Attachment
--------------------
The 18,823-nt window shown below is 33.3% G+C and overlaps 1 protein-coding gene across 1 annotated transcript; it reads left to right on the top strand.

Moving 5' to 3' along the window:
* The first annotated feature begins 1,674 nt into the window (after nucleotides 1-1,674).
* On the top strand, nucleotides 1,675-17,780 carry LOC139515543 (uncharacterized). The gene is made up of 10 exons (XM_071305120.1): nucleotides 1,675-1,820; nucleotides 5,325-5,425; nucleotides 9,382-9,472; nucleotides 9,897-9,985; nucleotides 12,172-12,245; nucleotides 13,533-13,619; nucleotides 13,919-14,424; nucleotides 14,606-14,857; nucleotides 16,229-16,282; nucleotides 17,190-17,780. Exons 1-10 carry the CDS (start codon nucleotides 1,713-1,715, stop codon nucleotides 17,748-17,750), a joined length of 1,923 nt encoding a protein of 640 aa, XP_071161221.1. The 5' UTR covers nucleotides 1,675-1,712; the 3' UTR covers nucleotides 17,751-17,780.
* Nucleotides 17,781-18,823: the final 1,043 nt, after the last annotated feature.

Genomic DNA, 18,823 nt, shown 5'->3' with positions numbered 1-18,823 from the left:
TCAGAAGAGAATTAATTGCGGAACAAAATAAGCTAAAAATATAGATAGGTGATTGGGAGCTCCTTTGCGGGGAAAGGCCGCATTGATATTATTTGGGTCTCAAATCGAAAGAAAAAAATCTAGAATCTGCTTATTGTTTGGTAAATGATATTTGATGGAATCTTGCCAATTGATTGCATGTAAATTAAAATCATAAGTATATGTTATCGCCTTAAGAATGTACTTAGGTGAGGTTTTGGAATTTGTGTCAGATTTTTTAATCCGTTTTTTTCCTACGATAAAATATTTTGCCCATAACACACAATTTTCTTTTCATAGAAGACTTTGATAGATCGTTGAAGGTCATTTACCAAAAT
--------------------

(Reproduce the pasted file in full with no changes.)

The 18,823-nt window shown below is 33.3% G+C and overlaps 1 protein-coding gene across 1 annotated transcript; it reads left to right on the top strand.

Moving 5' to 3' along the window:
* The first annotated feature begins 1,674 nt into the window (after nucleotides 1-1,674).
* On the top strand, nucleotides 1,675-17,780 carry LOC139515543 (uncharacterized). The gene is made up of 10 exons (XM_071305120.1): nucleotides 1,675-1,820; nucleotides 5,325-5,425; nucleotides 9,382-9,472; nucleotides 9,897-9,985; nucleotides 12,172-12,245; nucleotides 13,533-13,619; nucleotides 13,919-14,424; nucleotides 14,606-14,857; nucleotides 16,229-16,282; nucleotides 17,190-17,780. Exons 1-10 carry the CDS (start codon nucleotides 1,713-1,715, stop codon nucleotides 17,748-17,750), a joined length of 1,923 nt encoding a protein of 640 aa, XP_071161221.1. The 5' UTR covers nucleotides 1,675-1,712; the 3' UTR covers nucleotides 17,751-17,780.
* Nucleotides 17,781-18,823: the final 1,043 nt, after the last annotated feature.

Genomic DNA, 18,823 nt, shown 5'->3' with positions numbered 1-18,823 from the left:
TCAGAAGAGAATTAATTGCGGAACAAAATAAGCTAAAAATATAGATAGGTGATTGGGAGCTCCTTTGCGGGGAAAGGCCGCATTGATATTATTTGGGTCTCAAATCGAAAGAAAAAAATCTAGAATCTGCTTATTGTTTGGTAAATGATATTTGATGGAATCTTGCCAATTGATTGCATGTAAATTAAAATCATAAGTATATGTTATCGCCTTAAGAATGTACTTAGGTGAGGTTTTGGAATTTGTGTCAGATTTTTTAATCCGTTTTTTTCCTACGATAAAATATTTTGCCCATAACACACAATTTTCTTTTCATAGAAGACTTTGATAGATCGTTGAAGGTCATTTACCAAAAT